JERUSALEM — Israeli police demolished a Palestinian family’s East Jerusalem home Wednesday after a high-profile standoff which saw family members take to the roof in protest.
An “eviction order of illegal buildings” was carried out in the Sheikh Jarrah neighborhood, Israel Police said in a statement, adding that the land will be used to build a school for children with special needs.
The family’s lawyer said that the demolition was illegal.
Mahmoud Salhiyeh, 50, who lived in the house with his wife and children, alongside a another house where his sister and her five children lived, took to the roof Monday and was threatening to burn the house down by igniting a gas canister, rather than hand it over to the authorities.
“I will blow myself up, with the house, with the children, with everything,” he told NBC News by phone as he stood on the roof with others Monday. He eventually came down.
An excavator came to raze the property to the ground early Wednesday. NBC News saw personal items such as children’s books and school bags, family photos, clothes and shoes strewn in the rubble. Israel security forces at the scene prevented the family from retrieving anything.
Police said the eviction was been approved by multiple courts, including the Jerusalem District Court, and that the order was first issued in 2017.
“Members of the family living in the illegal buildings were given countless opportunities to hand over the land with consent, but unfortunately they refused to do so, even after meetings and repeated dialogue attempts by the Jerusalem municipality,” a police spokesperson said in a statement.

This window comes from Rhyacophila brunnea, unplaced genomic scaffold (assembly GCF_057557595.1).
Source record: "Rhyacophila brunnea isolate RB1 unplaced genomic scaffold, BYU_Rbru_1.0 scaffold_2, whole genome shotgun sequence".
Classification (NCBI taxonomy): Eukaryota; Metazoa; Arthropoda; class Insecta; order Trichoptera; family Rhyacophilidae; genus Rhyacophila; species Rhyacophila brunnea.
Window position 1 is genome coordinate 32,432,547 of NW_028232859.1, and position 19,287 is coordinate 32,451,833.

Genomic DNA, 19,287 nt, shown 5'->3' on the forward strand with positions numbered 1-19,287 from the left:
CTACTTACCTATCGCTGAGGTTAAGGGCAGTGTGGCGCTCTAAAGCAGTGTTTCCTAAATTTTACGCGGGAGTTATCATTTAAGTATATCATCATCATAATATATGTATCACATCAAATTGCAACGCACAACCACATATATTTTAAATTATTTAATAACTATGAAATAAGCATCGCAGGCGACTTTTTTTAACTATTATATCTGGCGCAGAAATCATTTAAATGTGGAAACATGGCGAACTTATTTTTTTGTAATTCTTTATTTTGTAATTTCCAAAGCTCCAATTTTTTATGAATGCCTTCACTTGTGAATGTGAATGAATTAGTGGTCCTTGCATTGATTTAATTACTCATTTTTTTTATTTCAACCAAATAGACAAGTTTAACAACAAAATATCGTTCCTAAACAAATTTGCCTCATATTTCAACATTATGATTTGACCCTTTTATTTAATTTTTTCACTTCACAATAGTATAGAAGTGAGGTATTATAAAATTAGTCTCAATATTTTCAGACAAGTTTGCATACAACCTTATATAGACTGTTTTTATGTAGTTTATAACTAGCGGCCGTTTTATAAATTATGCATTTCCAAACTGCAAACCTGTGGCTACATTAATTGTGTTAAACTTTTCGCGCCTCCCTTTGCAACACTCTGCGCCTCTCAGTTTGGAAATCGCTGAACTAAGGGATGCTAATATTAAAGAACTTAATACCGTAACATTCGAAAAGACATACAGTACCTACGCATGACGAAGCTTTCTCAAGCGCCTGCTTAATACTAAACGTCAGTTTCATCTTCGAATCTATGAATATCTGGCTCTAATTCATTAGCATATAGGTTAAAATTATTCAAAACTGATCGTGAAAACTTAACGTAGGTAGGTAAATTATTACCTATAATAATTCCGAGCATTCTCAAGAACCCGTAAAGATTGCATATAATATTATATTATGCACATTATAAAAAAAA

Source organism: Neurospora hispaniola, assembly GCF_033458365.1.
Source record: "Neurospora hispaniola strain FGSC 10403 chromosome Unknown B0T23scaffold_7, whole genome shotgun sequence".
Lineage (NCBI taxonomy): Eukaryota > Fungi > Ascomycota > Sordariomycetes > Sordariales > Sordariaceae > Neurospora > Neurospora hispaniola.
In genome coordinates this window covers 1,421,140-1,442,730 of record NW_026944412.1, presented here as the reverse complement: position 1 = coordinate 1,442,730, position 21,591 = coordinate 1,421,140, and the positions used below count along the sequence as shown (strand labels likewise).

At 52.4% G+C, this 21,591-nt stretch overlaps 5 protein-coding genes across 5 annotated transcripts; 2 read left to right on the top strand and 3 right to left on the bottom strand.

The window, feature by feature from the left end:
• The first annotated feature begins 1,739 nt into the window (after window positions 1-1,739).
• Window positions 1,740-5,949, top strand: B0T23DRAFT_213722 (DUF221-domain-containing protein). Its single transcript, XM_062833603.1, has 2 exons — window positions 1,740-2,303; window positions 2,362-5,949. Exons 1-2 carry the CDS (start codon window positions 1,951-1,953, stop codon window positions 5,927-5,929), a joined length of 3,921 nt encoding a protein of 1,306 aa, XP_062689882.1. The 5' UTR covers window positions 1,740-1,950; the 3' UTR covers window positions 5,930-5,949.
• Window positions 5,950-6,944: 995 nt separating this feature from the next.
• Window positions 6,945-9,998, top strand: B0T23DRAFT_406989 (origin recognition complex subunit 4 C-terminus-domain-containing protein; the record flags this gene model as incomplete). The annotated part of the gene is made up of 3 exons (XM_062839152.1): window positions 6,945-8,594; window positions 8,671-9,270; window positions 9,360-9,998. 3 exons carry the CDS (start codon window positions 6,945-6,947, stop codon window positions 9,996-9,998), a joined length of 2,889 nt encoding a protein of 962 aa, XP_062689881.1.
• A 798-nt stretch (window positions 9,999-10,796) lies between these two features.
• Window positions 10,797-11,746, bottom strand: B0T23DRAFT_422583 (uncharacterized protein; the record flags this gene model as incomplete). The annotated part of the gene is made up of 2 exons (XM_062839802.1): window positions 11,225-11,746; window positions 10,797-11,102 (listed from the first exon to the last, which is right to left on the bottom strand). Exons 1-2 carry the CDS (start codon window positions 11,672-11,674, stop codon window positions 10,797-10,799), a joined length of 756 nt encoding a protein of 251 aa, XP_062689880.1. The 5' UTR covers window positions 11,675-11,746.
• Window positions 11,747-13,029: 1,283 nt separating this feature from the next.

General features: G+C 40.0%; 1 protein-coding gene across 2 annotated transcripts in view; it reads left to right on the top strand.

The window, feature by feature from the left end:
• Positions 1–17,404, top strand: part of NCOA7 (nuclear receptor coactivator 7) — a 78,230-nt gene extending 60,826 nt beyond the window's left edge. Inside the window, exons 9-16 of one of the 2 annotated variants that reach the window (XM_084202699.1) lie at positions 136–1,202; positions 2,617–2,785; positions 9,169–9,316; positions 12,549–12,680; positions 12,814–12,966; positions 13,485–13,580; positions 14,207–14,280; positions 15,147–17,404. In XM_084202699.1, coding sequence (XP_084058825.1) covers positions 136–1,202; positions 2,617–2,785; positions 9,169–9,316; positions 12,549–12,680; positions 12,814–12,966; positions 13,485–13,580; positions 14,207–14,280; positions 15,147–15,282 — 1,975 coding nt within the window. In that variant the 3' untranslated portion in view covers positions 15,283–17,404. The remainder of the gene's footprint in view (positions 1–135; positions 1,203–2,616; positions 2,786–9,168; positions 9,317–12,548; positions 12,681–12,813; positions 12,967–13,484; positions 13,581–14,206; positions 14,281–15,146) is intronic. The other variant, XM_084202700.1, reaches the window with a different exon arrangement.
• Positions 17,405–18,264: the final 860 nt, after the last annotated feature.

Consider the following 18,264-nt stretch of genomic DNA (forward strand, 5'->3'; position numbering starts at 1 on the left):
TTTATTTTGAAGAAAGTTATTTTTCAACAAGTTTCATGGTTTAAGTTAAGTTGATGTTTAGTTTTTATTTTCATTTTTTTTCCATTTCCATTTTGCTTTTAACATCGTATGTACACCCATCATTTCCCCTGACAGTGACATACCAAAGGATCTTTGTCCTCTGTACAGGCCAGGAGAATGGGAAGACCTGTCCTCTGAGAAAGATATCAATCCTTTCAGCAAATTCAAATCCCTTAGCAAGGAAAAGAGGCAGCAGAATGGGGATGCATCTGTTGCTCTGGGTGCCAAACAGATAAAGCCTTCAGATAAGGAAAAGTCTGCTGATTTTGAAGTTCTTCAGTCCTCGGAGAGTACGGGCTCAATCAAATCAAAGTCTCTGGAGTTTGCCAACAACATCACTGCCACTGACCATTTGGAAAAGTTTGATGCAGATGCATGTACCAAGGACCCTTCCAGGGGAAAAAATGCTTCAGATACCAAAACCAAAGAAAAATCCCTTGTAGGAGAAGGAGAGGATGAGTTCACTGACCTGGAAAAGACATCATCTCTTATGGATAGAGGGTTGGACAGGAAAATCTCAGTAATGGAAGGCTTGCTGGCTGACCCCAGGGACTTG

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The Municipality of Jerusalem says 18 classrooms, 6 kindergartens, sports fields and leisure facilities are set to be built on the land and that the school will be open to local Arab community. The authority accused the family of building illegally on the land.
However, Waleed Abu Tayeh, the Salhiyah family’s lawyer, said the order was unlawful and went beyond what had been agreed in court.
“Mahmood was willing to evict his home, but they demolished his house even though they have an eviction order, not a demolition one. This is illegal,” he said in a statement Wednesday.
Tayeh also said that the authorities demolished Mahmoud Salhiyeh’s sister’s house, which was not covered by the order.
NBC News has contacted Israel Police and the Jerusalem Municipality about these claims.
Dozens of longtime Palestinian residents in Sheikh Jarrah are battling efforts by Jewish settlers to evict them from their homes in an area that has been a frequent site of unrest in recent years.
That case, which has been in Israel’s Supreme Court for months, has drawn global attention and fueled last year’s Israeli-Palestinian violence.
The Salhiyah family say they purchased the property before 1967, when Israel captured east Jerusalem, while the state has argued in court that the family does not have rights to the property.
Israel captured east Jerusalem, along with the West Bank and the Gaza Strip, in the 1967 Mideast war. It later annexed the eastern half of the city — home to most of Jerusalem’s Palestinian population — in a move unrecognized by most of the international community. The Palestinians seek east Jerusalem as the capital of a future state.
Lawahez Jabari reported from Jerusalem and Patrick Smith from London.
Paul Goldman contributed.